Hey, what a coincidence! I JUST now read a posting on an Old Time Radio board that Charles Stumpf's book on GILDERSLEEVE is coming out next month and Stumpf is looking to set up radio interviews to publicize it! I know I'm buying one!

January 5, 2002

We received an email, earlier, which spoke of the very "tight relationship" that Daws had with Hanna-Barbera; tight to the point of loyalty...........tight to the point of not even wanting to receive credit for his voice work on Jay Ward cartoons (which had a competing cereal sponsor; General Mills vs. H-B's Kellogg's). As Greg Burson, who emailed us, explained, Daws apparently understood where the majority of his "bread and butter: was coming from: Hanna-Barbera.

Interestingly enough, however, I have found some further interesting details, about Daws' relationship, with H-B, on a google website. This site developed by Mark Evanier (Mark Evanier also has had some recent contact with June Foray, as she is working on her own autobiography) points out that, by the mid 1960s, "Daws's fruitful relationship" with Hanna-Barbera began to unravel.

Evanier states that this was not related, at all, to personality problems, between Daws and these two giants of animation. There were several problems. For one thing, Daws was largely responsible for helping their studio to become huge and successful. He had created the voices for most of their key characters. It was only natural that Daws would now deserve to be paid, even more money, than back in the late 50s. Now Daws' talent agent, Miles Auer, apparently always negotiated for Daws to be paid the highest fees possible for his work.

Another problem was that the studio had been criticized for churning out cartoons that all sounded alike. As much as Daws masterfully concocted completely different voices, I suppose it just couldn't be helped, that his signature voice would slip out, occasionally, and be recognized as that of the same man.

Finally Hanna and Barbera apparently realized the trouble, that they could encounter, if Daws continued to provide most, if not all, of their voices. If Daws were to go on strike, if his agent happened to feel that the studio was not paying him enough, then there would be a myriad of cartoon voices that would have to be recast.......and probably by more than just one man. That could have proposed a real nightmare for the two producers.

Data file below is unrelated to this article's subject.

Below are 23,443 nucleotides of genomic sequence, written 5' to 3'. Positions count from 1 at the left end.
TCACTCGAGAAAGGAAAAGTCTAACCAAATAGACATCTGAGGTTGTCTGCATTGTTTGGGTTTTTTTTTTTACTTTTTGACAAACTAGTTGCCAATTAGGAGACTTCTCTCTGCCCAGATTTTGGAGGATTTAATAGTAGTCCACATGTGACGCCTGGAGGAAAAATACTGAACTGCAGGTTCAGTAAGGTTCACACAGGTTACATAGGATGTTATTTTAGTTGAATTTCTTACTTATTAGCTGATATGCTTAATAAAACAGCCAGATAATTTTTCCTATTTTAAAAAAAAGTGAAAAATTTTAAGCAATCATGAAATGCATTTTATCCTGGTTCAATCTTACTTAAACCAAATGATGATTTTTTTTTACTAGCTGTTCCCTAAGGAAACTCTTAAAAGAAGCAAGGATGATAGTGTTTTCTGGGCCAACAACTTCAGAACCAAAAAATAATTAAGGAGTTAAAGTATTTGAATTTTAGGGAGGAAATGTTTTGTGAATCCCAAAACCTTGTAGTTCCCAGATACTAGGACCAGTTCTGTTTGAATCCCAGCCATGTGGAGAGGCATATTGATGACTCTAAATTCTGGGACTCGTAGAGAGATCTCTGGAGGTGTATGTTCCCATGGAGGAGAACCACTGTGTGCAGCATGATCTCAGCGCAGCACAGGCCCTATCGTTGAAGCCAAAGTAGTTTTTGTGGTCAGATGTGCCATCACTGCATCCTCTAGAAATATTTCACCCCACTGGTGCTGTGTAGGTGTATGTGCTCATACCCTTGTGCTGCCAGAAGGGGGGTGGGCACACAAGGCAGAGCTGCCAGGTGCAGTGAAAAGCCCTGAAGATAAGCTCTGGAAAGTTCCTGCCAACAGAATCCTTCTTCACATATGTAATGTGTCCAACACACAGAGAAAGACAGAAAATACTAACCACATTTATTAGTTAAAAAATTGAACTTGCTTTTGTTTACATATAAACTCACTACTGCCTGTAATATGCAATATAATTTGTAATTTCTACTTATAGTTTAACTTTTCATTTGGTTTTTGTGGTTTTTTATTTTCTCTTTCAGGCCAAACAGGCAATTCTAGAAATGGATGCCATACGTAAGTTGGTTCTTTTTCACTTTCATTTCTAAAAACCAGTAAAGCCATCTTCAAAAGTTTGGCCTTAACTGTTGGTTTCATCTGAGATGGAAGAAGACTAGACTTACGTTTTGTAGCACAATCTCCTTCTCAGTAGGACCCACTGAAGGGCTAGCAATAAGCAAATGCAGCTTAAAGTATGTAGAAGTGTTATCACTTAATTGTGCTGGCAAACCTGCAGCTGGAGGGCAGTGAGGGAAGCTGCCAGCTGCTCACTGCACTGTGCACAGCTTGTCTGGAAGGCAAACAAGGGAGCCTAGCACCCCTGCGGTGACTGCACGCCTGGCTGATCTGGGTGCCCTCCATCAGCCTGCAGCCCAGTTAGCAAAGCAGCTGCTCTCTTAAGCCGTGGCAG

For the rest of his life, Daws rarely got the starring roles in H-B's cartoons. Mark Evanier mentions that 1968 was a pretty good year for him however. He was one of the Banana Splits, and he also did quite a bit of voice work on the Wacky Races and Catanooga Cats cartoons. In 1971 he also got the title role, in the cartoon, The Funky Phantom (the phantom sounded a lot like Snagglepuss).

Other than that, unless H-B was recycling one of their older series, with new episodes (such as Yogi Bear, Huckleberry Hound, etc.), Daws more and more played supporting roles and minor roles.

Mr. Evanier went on to explain another interesting fact, about Daws' relationship with H-B (however this one dates back to his earlier days with the studio). Butler was, essentially, the star of H-B's "Daytime cartoons".......but not for most of their "Nighttime" work. Networks and sponsors apparently feared that if Daws was the voice of Fred and Barney, in the Flintstones, the show would sound too much like a "kid's" show. The Flintstones aired at 9:00 p.m., in some TV markets. This show also had one sponsor, which aired cigarette commercials. Clearly The Flintstones was being targeted for an adult audience. There could be a grain of truth, I suppose, to their fears, since Daws did so MANY voices for H-B's "kiddie shows".

Daws had recorded the pilot movie, for The Flintstones: The Flagstones. He was actually the original voice for BOTH Fred and Barney. Surely it must have been a disappointment, for Butler, when he lost these two roles to Alan Reed and Mel Blanc.

There was still another reason, why Daws lost out on landing these leads. Apparently attorneys were very concerned that Jackie Gleason might sue H-B, because Butler did such a very good Ralph Kramden imitation (for Fred Flintstone). It was already obvious that Fred and Barney were inspired by the TV show, The Honeymooners, with Ralph Kramden and Ed Norton. Many of The Flintstones plots beared a resemblence to the plots of The Honeymooners too. To have Daws do Fred's voice, might have been just enough to push the Gleason people, over the edge, and bring about an unwanted lawsuit.

Interestingly enough, Jackie Gleason did say, in a 1986 interview with Playboy Magazine, that he and his people had considered suing H-B over this show, but later decided not to bother.

As far as Daws' Jackie Gleason imitation is concerned, I personally wondered why H-B could not simply ask Daws to do another voice.........with his vast repertoire, surely that would have been quite easy for him. Thus, I am not sure that we have gotten the whole story on that.

To view Mark Evanier's article, in toto, visit:


December 27, 2001


I still check out your site once in awhile, to see if I can learn anything new about our old friend. Like you, I'm still hoping to someday learn more about his final days. I'm attaching some early photos, which you may already have. The first one is the cast of "Dr. Christian" which debuted on CBS radio in 1937. I don't know the dates of the other two, but they're most likely from the 30's.

Don Hall

Thanks a bunch. I like the last one the best. He really looks like a kid in these particular pix.


Dr Christian



December 13, 2001

Subject: wow! Paul Rocks!